The Spada from memory has a back tyre more in tune with the rest of the bike so might be a better option.

    Also the Hornet 250s are all grey imports afaik so there can be insurance and servicing dramas, so you are better off going with a locally sold production bike.
  14. Spada's likely to be around 4-5L/100km, the Hornet around 5-6L/100km assuming the same sort of riding. So difference in fuel consumption isn't really an issue with learner bikes, at least not compared with the cost of all the other things bikes consume on a regular basis (chains, sprockets, tyres, oil and filters, etc.), and of course the cost of rego and insurance.

    If you're not planning on doing the service work yourself make sure there is a local mechanic willing to do it before buying the bike - as many will simply refuse to work on grey imports like the Hornet or Spada. Can't really blame them though, as finding info/parts for these bikes can sometimes be tricky - and if you're only paying $2.5k you're unlikely to be willing to pay much for a service (far better for a mechanic to spend their time instead on someone else's $15-20k bike).

    If you want something cheap to buy and run - then buy a Kawasaki GPX/ZZR250. It's the Corolla of the bike world.
  15. Felt pretty safe to me getting knee down at a 120+ on the right hander out of old road. Let me see you do that on a spada.

    Spadas are also grey imports and have less common parts than Hornets, which share every body component with a hornet 600 and every engine component with a 250RR (which was/is one of the most popular learner bikes for the past 15 years, especially pre lams days)

    Of three mechs i used in sydney for my hornet, and the main honda dealer in the ACT, none of them ever had any issues with my bike getting parts or anything of the sort. The only thing that is different on a hornet is it has a different ignition timing to make it have more streetable power. The only issue you have is if you get an early one with a 16 inch front, it limits your tire choice to only 2-3 brands, but the later models have a 120/17.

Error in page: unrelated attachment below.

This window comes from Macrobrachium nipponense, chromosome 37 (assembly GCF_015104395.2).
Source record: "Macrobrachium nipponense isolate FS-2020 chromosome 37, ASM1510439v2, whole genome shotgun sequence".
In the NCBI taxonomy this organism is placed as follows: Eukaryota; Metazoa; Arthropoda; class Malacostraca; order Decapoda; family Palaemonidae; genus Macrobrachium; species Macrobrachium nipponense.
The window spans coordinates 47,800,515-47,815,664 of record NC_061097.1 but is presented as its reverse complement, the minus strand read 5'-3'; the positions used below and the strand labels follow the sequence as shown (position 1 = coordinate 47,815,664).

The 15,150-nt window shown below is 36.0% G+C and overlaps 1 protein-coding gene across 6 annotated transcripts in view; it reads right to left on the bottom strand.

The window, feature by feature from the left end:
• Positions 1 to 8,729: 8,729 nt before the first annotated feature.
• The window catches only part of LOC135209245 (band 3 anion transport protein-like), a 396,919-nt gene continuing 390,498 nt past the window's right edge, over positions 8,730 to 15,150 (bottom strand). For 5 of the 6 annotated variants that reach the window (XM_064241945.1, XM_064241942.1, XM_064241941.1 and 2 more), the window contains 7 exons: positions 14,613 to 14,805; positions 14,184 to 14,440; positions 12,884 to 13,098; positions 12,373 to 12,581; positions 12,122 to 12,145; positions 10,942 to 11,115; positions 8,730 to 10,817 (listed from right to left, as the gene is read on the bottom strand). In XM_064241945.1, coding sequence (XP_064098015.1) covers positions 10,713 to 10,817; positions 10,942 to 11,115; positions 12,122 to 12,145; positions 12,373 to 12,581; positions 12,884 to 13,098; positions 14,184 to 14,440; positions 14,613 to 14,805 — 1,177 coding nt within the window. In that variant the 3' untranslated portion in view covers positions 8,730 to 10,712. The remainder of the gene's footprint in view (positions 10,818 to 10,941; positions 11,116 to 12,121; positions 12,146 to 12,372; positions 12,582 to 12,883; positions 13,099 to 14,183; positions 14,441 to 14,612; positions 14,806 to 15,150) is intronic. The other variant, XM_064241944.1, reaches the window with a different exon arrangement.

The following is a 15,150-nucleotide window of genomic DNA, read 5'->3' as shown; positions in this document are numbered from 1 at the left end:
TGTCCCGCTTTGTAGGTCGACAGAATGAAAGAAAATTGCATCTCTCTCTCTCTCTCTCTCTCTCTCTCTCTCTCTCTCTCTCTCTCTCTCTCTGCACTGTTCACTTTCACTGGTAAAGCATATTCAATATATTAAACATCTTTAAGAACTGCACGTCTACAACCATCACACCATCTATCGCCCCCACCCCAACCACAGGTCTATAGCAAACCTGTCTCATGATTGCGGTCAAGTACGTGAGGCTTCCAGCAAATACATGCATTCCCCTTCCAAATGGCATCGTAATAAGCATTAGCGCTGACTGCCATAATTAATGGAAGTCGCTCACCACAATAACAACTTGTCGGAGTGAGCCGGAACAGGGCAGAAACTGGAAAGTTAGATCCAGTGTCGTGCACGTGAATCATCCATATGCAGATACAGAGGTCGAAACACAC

The hornet 250 was built from the ground up to have a 180 rear and it suits the bike well and makes it extremely forgiving to ride, this suits learners as you pretty much can never run out of tire or highside it, honda knows how to make bikes, i think you might just not know how to ride them.
  16. Spada gets around 240 km before hitting reserve, with an 11L tank from memory. WOT was about 220.

    JD, I never encountered a spanner who wouldn't work on my spada. Not saying they don't exist...
  17. They'll become more and more common as the bikes get cheaper, and the parts more expensive.

    I suspect this has something to do with why there seems to be so few Spadas around these days compared with 5-6 years ago. With late model GPXs/early Ninjas already down around the 3k mark, and new 125-150s even less, then realistically a Spada should only be worth around $1-1.5k at most. So any major mechanical problems, and it's basically a write-off if you can't fix it yourself (and why bother, when there's so many other old bikes you could put the effort into).
  18. A few points to add/rectify:

    * Although most Spadas are grey imports, the model was also sold officially in Australia. This means that you should have less problems insuring them. IMR will insure Hornets.
    * Any mechanic that can work on a CBR250RR should be able to work on a Hornet. The most useful thing that you can do maintenance-wise is get the Japanese parts book, complete with pictures and part numbers (I have a pdf), and then order your parts through PS or over the internet.
    * All 250 Hornets have the 130/70/16 front wheel, which makes finding tyres a pain. Unlike the 600 Hornet, they did not get a 120/70/17 from 2000 onwards.

    I'd second the suggestion of the GPX/ZZR as a good, basic learners bike. Cheap as hell, there are parts everywhere, and the market is flooded with them.
  19. That is true, almost none around these days. Same goes for vtr's. Used to be a dime a dozen and now rather thin on the ground.